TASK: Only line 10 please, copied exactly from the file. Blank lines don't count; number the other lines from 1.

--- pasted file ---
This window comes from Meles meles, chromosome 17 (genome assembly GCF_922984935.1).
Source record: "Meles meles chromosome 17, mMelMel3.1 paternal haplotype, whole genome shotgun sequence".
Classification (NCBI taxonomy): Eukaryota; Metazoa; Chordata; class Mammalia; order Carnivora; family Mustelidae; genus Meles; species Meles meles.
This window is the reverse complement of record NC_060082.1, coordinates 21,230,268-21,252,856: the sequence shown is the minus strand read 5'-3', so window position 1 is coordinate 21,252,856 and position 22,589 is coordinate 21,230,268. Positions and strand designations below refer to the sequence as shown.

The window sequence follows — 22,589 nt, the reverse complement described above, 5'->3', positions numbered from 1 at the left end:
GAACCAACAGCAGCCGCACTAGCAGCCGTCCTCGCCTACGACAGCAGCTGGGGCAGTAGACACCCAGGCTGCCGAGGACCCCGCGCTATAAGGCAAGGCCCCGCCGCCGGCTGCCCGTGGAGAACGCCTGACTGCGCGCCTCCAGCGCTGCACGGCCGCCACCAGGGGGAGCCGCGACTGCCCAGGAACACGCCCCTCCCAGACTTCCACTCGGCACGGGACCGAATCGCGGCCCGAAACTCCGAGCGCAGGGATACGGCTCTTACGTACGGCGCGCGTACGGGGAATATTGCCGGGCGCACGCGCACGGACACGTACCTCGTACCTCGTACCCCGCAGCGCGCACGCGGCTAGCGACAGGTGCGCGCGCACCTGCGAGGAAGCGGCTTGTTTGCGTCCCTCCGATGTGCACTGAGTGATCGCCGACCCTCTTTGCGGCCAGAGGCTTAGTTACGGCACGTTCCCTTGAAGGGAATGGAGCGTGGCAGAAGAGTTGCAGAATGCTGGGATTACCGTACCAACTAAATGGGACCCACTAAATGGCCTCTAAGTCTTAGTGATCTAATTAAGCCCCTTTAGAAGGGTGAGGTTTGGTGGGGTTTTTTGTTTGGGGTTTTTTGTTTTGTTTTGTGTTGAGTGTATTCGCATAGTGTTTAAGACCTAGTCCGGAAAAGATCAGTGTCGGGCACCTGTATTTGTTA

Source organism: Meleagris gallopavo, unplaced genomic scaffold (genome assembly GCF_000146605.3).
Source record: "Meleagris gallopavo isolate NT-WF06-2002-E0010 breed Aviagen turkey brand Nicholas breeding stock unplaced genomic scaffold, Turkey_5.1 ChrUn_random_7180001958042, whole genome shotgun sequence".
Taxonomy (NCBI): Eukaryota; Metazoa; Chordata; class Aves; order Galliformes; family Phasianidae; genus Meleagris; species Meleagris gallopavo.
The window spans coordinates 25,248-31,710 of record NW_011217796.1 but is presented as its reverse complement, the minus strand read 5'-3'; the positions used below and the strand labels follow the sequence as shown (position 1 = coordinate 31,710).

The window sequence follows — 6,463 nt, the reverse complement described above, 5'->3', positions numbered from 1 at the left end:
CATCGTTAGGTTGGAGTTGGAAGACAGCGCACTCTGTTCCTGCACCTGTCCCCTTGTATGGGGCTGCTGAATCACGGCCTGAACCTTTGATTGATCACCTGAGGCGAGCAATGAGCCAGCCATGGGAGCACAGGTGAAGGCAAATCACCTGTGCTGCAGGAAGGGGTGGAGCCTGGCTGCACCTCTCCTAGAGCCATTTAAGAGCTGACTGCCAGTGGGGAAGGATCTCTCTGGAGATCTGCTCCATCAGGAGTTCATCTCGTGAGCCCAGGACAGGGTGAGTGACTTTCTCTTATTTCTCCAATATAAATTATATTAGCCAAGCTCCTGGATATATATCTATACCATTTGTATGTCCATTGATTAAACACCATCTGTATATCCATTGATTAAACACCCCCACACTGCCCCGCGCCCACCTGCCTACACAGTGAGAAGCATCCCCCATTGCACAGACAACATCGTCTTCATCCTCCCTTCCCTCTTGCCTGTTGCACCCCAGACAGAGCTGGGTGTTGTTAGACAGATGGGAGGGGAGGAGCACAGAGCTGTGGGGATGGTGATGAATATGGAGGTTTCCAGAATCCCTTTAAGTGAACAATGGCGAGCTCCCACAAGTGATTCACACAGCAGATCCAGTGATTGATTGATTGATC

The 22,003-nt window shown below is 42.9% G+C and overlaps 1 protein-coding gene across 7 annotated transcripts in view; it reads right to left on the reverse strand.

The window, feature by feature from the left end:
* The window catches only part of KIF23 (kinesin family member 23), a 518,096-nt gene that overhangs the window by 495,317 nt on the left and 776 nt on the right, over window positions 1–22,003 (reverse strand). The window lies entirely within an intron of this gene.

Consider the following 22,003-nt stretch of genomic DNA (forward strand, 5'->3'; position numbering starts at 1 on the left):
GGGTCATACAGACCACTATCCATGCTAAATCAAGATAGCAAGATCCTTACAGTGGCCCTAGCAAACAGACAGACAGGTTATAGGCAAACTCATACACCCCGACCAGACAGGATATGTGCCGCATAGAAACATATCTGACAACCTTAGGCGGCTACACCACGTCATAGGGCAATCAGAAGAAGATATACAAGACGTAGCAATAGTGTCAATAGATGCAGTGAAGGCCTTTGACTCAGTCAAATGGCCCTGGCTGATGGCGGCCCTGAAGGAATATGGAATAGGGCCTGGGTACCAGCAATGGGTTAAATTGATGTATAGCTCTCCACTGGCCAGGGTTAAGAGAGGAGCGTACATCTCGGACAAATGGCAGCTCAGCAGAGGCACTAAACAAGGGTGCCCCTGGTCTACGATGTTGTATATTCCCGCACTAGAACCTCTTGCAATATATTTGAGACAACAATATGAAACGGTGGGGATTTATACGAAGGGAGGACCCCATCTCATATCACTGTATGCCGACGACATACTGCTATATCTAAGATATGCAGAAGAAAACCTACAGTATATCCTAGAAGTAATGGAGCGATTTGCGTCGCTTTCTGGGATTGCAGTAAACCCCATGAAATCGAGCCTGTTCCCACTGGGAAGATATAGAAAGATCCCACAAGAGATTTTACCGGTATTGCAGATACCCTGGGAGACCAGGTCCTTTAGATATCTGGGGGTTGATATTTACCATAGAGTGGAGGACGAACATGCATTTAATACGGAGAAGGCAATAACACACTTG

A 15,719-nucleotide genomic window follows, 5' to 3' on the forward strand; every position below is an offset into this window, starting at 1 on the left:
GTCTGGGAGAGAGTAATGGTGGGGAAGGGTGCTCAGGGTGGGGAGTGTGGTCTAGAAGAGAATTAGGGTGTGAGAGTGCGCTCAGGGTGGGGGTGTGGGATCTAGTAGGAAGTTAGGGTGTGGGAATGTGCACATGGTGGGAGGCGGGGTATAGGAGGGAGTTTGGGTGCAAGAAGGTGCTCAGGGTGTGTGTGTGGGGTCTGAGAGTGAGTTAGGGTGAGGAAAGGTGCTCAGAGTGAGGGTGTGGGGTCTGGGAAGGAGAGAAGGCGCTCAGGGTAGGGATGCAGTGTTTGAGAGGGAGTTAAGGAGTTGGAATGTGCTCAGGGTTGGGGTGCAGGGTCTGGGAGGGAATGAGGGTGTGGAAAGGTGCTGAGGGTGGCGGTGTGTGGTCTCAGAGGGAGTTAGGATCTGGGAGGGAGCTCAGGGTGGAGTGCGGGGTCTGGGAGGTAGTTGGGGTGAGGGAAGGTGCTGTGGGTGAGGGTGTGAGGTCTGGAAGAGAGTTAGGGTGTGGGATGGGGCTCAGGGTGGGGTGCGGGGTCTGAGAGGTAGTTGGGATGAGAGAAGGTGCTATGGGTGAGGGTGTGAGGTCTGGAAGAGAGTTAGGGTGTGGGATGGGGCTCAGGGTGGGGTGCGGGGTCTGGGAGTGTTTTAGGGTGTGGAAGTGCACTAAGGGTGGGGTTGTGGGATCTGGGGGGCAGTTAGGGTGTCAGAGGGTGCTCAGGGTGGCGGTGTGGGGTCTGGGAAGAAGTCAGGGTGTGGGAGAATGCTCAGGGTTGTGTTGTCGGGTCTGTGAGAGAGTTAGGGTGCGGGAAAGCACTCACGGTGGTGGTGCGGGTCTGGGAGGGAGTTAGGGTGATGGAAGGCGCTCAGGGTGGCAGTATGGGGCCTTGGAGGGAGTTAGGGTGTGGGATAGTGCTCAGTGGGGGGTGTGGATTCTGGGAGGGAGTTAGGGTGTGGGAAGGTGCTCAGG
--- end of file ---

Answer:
The window spans coordinates 25,248-31,710 of record NW_011217796.1 but is presented as its reverse complement, the minus strand read 5'-3'; the positions used below and the strand labels follow the sequence as shown (position 1 = coordinate 31,710).